## Knowledge Representation - COMP97059

### Aims

Knowledge representation and reasoning are essential components of an intelligent system and are at the core of Artificial Intelligence research. The aim of this module is to provide the students with several computational concepts and tools that have been developed in logic-programming or otherwise symbolic reasoning, to support the knowledge representation and inference.

The material covered in the module will interleave the computational concepts of logic programming with applications of the concepts in knowledge representation and problem solving.

More specifically, the module will:

- Recap basic definitions from first-order logic as a necessary preliminary.
- Define definite logic programs, normal logic programs, core semantics for each and stratification. Define stable models, answer-set semantics and splitting sets.
- Present the syntax of Answer Set Programming (ASP), and their use for:
- Defeasible reasoning
- Solving combinatorial problems
- Solving optimisation problems using preferences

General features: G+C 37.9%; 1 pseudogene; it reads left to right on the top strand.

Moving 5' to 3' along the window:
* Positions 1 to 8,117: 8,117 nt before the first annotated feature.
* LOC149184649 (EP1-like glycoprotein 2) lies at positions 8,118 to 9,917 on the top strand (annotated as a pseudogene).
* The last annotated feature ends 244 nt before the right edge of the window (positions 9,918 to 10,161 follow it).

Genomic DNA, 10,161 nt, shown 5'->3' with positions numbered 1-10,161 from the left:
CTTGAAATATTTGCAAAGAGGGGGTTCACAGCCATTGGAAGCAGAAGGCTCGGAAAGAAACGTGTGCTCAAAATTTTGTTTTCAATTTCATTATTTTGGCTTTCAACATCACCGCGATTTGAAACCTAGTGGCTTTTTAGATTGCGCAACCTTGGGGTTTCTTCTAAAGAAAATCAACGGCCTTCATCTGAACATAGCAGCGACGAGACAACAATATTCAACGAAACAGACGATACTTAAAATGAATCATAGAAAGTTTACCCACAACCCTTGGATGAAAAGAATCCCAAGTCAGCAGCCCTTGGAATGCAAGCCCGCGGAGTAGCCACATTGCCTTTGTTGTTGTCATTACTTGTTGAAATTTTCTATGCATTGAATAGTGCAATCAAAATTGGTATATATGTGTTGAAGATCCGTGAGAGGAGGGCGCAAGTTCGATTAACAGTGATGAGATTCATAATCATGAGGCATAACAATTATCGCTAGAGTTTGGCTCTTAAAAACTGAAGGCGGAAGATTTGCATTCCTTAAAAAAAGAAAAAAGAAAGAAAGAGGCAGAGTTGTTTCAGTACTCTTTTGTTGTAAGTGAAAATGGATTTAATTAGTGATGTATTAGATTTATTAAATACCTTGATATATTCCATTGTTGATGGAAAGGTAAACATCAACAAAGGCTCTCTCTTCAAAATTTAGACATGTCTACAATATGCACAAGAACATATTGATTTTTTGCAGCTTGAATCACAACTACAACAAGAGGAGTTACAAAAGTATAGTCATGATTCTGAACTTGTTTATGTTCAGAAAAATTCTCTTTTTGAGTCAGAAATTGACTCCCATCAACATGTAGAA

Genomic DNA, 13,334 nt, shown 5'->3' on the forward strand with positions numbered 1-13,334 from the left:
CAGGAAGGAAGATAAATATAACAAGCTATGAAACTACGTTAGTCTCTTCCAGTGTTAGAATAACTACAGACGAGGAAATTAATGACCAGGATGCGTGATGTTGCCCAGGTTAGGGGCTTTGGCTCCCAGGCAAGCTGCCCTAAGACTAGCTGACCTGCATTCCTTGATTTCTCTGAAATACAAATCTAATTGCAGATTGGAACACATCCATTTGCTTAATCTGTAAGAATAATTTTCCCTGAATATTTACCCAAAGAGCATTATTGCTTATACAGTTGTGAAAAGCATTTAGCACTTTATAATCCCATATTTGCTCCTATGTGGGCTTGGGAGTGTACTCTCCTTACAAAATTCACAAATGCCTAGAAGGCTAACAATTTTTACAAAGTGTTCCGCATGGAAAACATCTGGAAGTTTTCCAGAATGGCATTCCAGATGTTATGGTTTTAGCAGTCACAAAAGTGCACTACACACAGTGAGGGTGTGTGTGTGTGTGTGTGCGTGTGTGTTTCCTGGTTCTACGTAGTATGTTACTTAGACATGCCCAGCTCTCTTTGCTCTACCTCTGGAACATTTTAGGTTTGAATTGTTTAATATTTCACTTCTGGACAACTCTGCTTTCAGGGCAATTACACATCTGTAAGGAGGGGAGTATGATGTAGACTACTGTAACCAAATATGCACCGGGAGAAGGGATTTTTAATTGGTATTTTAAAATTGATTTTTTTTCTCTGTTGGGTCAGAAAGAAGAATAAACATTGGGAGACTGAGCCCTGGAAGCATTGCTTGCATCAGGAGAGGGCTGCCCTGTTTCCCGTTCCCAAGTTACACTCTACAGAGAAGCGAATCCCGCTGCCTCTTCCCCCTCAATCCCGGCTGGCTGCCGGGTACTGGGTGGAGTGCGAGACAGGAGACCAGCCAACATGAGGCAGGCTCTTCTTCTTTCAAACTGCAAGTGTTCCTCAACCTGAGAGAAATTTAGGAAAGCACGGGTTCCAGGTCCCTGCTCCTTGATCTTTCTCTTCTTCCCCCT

- Define the action language C+ and its use for reasoning about action and change, causal reasoning, and planning.
- Present fundamental work on properties of non-monotonic reasoning formalisms, and give a view of the way in which different formalisms satisfy or fail to satisfy these properties.

### Role

Course Leader

## Knowledge Representation - COMP70030

### Aims

Knowledge representation and reasoning are essential components of an intelligent system and are at the core of Artificial Intelligence research. The aim of this module is to provide the students with several computational concepts and tools that have been developed in logic-programming or otherwise symbolic reasoning, to support the knowledge representation and inference.

The material covered in the module will interleave the computational concepts of logic programming with applications of the concepts in knowledge representation and problem solving.

More specifically, the module will:

- Recap basic definitions from first-order logic as a necessary preliminary.
- Define definite logic programs, normal logic programs, core semantics for each and stratification. Define stable models, answer-set semantics and splitting sets.
- Present the syntax of Answer Set Programming (ASP), and their use for:
- Defeasible reasoning
- Solving combinatorial problems
- Solving optimisation problems using preferences

- Define the action language C+ and its use for reasoning about action and change, causal reasoning, and planning.
- Present fundamental work on properties of non-monotonic reasoning formalisms, and give a view of the way in which different formalisms satisfy or fail to satisfy these properties.

### Role

Course Leader